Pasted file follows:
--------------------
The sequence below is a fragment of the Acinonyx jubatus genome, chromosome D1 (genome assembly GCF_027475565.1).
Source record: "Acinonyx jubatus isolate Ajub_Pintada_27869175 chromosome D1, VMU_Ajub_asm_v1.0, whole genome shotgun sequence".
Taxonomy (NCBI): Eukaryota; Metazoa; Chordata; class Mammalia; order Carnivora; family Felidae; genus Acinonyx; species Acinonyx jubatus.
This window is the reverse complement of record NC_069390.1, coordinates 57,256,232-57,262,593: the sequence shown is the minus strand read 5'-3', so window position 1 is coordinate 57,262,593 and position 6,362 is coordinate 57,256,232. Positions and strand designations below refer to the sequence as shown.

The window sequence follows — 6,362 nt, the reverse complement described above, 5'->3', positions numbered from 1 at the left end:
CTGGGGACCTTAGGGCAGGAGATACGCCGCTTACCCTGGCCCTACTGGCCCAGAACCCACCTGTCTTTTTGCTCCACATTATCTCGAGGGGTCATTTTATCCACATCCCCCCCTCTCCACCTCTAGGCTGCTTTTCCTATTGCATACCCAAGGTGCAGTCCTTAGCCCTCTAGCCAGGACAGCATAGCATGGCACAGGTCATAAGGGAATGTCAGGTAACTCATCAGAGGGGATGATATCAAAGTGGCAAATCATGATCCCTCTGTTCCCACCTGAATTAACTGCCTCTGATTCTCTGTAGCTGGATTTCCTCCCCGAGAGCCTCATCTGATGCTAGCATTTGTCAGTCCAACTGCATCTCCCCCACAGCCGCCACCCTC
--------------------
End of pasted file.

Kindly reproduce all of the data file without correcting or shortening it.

The sequence below is a fragment of the Acinonyx jubatus genome, chromosome D1 (genome assembly GCF_027475565.1).
Source record: "Acinonyx jubatus isolate Ajub_Pintada_27869175 chromosome D1, VMU_Ajub_asm_v1.0, whole genome shotgun sequence".
Taxonomy (NCBI): Eukaryota; Metazoa; Chordata; class Mammalia; order Carnivora; family Felidae; genus Acinonyx; species Acinonyx jubatus.
This window is the reverse complement of record NC_069390.1, coordinates 57,256,232-57,262,593: the sequence shown is the minus strand read 5'-3', so window position 1 is coordinate 57,262,593 and position 6,362 is coordinate 57,256,232. Positions and strand designations below refer to the sequence as shown.

The window sequence follows — 6,362 nt, the reverse complement described above, 5'->3', positions numbered from 1 at the left end:
CTGGGGACCTTAGGGCAGGAGATACGCCGCTTACCCTGGCCCTACTGGCCCAGAACCCACCTGTCTTTTTGCTCCACATTATCTCGAGGGGTCATTTTATCCACATCCCCCCCTCTCCACCTCTAGGCTGCTTTTCCTATTGCATACCCAAGGTGCAGTCCTTAGCCCTCTAGCCAGGACAGCATAGCATGGCACAGGTCATAAGGGAATGTCAGGTAACTCATCAGAGGGGATGATATCAAAGTGGCAAATCATGATCCCTCTGTTCCCACCTGAATTAACTGCCTCTGATTCTCTGTAGCTGGATTTCCTCCCCGAGAGCCTCATCTGATGCTAGCATTTGTCAGTCCAACTGCATCTCCCCCACAGCCGCCACCCTC